Sausage stuffers and other old kitchen tools

Reporter in Residence
Monroe Mouse

2012_Nov_Monroe-Mouse
Fall is in the air and my routine has changed. It is time to spend nights tucked away in a cozy corner of the basement kitchen at the Mansion.

Of course I won’t find a fire in the hearth, but the strange thing guests refer to as a radiator will do to make my nest under. Many visitors also ask why the radiator is here. They need to understand that many things change over time, and that this was one way of heating the home long after the Strouds were residents.

Now that I am spending evenings and nights in the original kitchen, I have time to investigate other changes. Much to my surprise, I spotted two things that delight me. Certainly, these items brought back memories of years when farms were very much a part of this area west of the Delaware River.

Now, I definitely know that the sausage stuffer (wurst fülla) was not here before, nor was the meat grinder (fleischmuel). Someone must have added them to the Mansion’s amazing collection of kitchen tools. How appropriate that both are here for this time of year! It made me reminisce of autumns of the past and how important the farm was to early settlers.

There was always work to be done on the farm no matter what the season. In the autumn, after making apple cider, apple sauce and apple butter, salting cabbage and putting potatoes in the cold cellar, the farmer and his family made sausage.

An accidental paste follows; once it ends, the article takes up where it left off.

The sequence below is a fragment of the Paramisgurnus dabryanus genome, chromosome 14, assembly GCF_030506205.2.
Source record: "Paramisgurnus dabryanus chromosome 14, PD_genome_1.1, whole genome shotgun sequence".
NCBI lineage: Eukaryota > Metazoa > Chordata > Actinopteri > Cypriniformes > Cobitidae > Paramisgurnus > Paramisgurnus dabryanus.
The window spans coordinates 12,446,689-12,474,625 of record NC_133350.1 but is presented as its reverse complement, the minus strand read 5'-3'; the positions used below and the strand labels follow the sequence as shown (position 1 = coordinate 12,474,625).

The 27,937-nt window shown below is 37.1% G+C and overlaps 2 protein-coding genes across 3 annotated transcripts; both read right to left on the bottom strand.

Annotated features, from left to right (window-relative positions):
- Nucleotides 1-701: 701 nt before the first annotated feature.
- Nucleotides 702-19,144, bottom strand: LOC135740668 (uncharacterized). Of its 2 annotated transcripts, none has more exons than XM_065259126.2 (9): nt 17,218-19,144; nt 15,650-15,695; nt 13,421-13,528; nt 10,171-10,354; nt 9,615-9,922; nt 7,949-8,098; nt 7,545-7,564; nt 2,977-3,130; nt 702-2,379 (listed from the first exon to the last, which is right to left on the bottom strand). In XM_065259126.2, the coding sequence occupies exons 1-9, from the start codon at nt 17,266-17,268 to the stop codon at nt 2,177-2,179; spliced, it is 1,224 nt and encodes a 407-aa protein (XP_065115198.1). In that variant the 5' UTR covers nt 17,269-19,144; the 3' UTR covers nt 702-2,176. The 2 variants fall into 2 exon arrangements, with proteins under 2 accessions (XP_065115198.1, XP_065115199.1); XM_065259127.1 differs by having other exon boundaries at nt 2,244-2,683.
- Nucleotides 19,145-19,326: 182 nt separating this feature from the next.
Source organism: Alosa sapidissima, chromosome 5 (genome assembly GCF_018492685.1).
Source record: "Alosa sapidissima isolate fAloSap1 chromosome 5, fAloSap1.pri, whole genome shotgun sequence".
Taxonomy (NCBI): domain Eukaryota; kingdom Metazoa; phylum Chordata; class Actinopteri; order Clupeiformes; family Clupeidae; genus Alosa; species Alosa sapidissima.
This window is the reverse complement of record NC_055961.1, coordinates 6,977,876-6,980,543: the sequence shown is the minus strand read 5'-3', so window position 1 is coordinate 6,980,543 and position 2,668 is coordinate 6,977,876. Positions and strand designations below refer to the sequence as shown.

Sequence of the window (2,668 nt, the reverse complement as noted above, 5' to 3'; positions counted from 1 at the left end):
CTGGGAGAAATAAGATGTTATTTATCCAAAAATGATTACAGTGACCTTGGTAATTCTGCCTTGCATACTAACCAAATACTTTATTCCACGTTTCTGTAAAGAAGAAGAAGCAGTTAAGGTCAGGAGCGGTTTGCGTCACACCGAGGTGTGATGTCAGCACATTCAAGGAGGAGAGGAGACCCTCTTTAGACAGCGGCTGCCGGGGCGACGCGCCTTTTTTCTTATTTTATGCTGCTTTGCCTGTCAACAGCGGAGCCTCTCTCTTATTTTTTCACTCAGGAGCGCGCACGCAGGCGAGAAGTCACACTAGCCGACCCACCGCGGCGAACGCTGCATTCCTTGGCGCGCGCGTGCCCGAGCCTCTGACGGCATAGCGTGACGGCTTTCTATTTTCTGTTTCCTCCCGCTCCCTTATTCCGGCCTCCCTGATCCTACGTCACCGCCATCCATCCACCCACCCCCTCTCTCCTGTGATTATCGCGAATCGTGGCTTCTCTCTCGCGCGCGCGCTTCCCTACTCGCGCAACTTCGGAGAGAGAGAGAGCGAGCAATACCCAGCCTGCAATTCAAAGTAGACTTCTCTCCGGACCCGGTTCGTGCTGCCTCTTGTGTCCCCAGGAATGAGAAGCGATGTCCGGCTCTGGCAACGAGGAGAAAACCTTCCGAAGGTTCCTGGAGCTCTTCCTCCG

The pigs were butchered and much of the meat hung in the smoke house to preserve it for use throughout the cold winter months. The “pork butts” were finely ground in the fleischmuel, spices added, and the mixture placed in the sausage stuffer. The cleaned intestines of the pig were used as casings for the ground mixture. The seasonings used to make the sausage were unique to each farm family and made the sausage maker known from the first taste.

Some of the sausage was canned for later use, set aside in trays that were then sealed with lard and placed in a cold location, or hung in the smoke house.

The exciting thing to know is that we still have folks in Monroe County who have sausage making as part of their fall routine. How do I know? One visitor to the Mansion recently was as excited about the sausage stuffer as I am. He related the sausage recipe he used, but course I cannot share it with you. It’s a secret! However, he did share a recipe using both sausage and apples — the perfect combination to serve guests on a fall evening.

Every visit to the Stroud Mansion leads to a discovery of something that the visitor did not know previously. I enjoy seeing first-time visitors and frequent guests experience learning something new when they visit.

Be sure to look for me when you visit! You never know in what corner I may be spending my afternoon.